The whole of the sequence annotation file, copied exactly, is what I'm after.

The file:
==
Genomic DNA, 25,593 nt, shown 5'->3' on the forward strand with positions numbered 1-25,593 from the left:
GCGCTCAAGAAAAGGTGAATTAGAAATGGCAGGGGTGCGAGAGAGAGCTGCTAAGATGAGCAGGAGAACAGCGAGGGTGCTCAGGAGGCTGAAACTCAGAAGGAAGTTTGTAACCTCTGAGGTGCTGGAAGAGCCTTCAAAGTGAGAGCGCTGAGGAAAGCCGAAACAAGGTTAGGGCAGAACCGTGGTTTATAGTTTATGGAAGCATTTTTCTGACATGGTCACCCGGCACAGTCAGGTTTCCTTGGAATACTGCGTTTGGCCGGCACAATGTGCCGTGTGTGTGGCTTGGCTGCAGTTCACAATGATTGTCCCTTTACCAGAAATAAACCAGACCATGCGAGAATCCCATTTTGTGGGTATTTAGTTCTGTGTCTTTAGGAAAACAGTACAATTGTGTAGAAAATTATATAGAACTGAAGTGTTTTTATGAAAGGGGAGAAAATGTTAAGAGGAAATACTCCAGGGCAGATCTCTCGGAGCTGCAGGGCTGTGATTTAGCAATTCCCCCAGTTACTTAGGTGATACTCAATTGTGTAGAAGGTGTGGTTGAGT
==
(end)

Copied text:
Genomic DNA, 25,593 nt, shown 5'->3' on the forward strand with positions numbered 1-25,593 from the left:
GCGCTCAAGAAAAGGTGAATTAGAAATGGCAGGGGTGCGAGAGAGAGCTGCTAAGATGAGCAGGAGAACAGCGAGGGTGCTCAGGAGGCTGAAACTCAGAAGGAAGTTTGTAACCTCTGAGGTGCTGGAAGAGCCTTCAAAGTGAGAGCGCTGAGGAAAGCCGAAACAAGGTTAGGGCAGAACCGTGGTTTATAGTTTATGGAAGCATTTTTCTGACATGGTCACCCGGCACAGTCAGGTTTCCTTGGAATACTGCGTTTGGCCGGCACAATGTGCCGTGTGTGTGGCTTGGCTGCAGTTCACAATGATTGTCCCTTTACCAGAAATAAACCAGACCATGCGAGAATCCCATTTTGTGGGTATTTAGTTCTGTGTCTTTAGGAAAACAGTACAATTGTGTAGAAAATTATATAGAACTGAAGTGTTTTTATGAAAGGGGAGAAAATGTTAAGAGGAAATACTCCAGGGCAGATCTCTCGGAGCTGCAGGGCTGTGATTTAGCAATTCCCCCAGTTACTTAGGTGATACTCAATTGTGTAGAAGGTGTGGTTGAGT